Pudd'nhead Wilson (1894)
Throughout the course of the novel Pudd’nhead Wilson, Mark Twain does some interesting work with actions that are taken at night while almost everyone is asleep. Sleep has an interesting function in describing people; they can sleep like a baby or they can “sleep like any other miscreant” (125). People can spend the night tossing and turning while they are thinking about their lives, and they can also take advantage of others who are vulnerably asleep.
A lot of events go on at night when the characters are alone and reflective. Early in the novel, while “Percy Driscoll slept well the night he saved his house minions from going down the river… no wink of sleep visited Roxy’s eyes” (34). The real infant Thomas à Becket Driscoll is laying asleep in bed while Roxy concocts her plan to switch the white child for her own black child. The only reason Roxy’s plan can work is because she performs it at night while everyone is asleep. Of course later in the novel Tom kills his uncle while his uncle is asleep and Wilson discovers that Tom is the real murder after “sleep[ing] himself fresh” (153) and having a dream that “’… seemed to unravel the puz—‘” (154). The function of Tom cowardly killing his uncle to pay off his debt serves the function of painting him as a complete villain for taking advantage of a sleeping man. Wilson is not able to solve the murder mystery until after he takes a nap at night and is alone to clear his head.
The quality of sleep is also discussed in the novel, especially Tom’s quality of sleep. This is interesting because it tells the reader a lot about Tom’s mental state and conscience. It is said that Tom onboard the riverboat on his way to St. Louis to finish paying his gambling debts, he “slept the sleep of the unjust, which is serener and sounder than the other kind, as we know by the hanging-eve history of a million rascals” (121). Later the reader learns that “for a whole week he wasn’t able to sleep well, so much villainy which he had played on his trusting mother preyed upon his rag of conscience; but after that he began to get comfortable again, and was presently able to sleep like any other miscreant” (125) after selling his mother down the river. Both of these descriptions of his quality of sleep liken him to a thief or a villain. Lastly, and almost most interestingly, after finding out that he was switched at birth, “every now and then, after Tom went to bed, he had sudden wakings out of his sleep, and his first thought was, ‘Oh joy, it was all a dream!’” (74). Tom’s trouble sleeping is a statement about his character but also about the state of his guilty conscience.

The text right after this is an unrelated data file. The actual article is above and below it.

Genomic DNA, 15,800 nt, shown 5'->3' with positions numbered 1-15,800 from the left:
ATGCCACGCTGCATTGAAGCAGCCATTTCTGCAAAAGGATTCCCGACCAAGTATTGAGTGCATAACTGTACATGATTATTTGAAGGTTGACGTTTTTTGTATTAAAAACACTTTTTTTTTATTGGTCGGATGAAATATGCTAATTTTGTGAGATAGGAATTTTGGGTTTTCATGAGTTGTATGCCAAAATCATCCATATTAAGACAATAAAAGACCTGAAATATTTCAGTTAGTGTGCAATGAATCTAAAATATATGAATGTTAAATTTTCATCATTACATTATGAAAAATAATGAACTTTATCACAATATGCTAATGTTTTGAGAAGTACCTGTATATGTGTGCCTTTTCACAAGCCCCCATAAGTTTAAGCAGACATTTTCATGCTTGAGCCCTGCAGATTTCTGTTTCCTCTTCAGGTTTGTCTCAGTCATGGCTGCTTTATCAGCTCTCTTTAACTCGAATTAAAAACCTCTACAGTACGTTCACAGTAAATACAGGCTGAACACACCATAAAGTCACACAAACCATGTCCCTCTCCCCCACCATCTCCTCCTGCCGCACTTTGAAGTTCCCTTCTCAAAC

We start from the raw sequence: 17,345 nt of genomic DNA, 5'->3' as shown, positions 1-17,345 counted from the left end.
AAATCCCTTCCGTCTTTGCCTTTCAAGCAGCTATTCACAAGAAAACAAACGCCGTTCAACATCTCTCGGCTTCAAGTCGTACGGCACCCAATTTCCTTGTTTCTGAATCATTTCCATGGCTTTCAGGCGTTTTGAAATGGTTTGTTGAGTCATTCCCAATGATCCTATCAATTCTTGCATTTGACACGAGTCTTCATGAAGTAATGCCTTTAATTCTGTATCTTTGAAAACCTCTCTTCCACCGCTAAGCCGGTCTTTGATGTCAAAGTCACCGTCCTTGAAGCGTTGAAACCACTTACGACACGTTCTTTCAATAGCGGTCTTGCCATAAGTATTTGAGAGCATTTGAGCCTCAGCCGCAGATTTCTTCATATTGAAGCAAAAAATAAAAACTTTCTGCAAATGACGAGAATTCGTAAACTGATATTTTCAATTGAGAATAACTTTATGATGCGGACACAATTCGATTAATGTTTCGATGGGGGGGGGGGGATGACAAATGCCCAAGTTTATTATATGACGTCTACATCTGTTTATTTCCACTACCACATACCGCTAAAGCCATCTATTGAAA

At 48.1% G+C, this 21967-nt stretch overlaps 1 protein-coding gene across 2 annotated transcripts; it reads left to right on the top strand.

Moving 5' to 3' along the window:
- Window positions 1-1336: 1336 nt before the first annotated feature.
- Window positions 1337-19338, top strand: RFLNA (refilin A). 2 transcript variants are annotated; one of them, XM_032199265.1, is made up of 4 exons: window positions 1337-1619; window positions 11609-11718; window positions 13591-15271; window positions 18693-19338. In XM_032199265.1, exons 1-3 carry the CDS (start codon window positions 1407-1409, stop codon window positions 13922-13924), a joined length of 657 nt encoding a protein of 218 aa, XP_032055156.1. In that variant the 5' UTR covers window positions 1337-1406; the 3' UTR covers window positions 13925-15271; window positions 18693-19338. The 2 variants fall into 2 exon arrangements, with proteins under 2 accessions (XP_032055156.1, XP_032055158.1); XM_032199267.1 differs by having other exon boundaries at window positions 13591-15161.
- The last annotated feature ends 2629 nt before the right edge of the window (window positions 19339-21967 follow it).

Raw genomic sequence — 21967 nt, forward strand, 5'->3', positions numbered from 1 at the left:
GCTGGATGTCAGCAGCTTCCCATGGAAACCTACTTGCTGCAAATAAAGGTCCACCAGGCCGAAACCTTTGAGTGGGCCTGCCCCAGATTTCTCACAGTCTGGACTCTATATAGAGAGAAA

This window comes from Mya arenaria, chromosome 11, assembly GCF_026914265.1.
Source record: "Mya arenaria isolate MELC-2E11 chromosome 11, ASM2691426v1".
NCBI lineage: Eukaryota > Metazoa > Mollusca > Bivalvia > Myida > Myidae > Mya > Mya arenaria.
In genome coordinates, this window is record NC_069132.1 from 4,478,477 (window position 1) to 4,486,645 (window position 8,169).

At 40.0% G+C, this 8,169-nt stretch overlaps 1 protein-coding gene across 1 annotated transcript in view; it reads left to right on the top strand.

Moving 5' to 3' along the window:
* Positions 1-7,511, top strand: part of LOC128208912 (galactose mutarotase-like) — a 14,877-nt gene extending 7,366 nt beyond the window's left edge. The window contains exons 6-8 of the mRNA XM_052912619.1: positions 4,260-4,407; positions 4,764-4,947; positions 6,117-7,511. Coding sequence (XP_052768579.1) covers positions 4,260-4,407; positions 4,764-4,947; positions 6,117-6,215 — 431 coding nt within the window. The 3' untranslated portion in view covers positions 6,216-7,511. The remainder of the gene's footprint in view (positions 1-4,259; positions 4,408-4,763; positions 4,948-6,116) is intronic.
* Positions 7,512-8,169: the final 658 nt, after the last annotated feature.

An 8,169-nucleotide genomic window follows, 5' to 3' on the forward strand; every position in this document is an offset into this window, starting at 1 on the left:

The thoughts and actions of these various characters while they are alone, and everyone else is asleep, speaks to their character and personality. Some characters in the novel have to wait until night to carry out their evil deeds, but some also need to wait for the night to have a clear mind. Bedtime is also the time that characters like Tom are forced to face their guilt, but not for long since he does not have a conscience.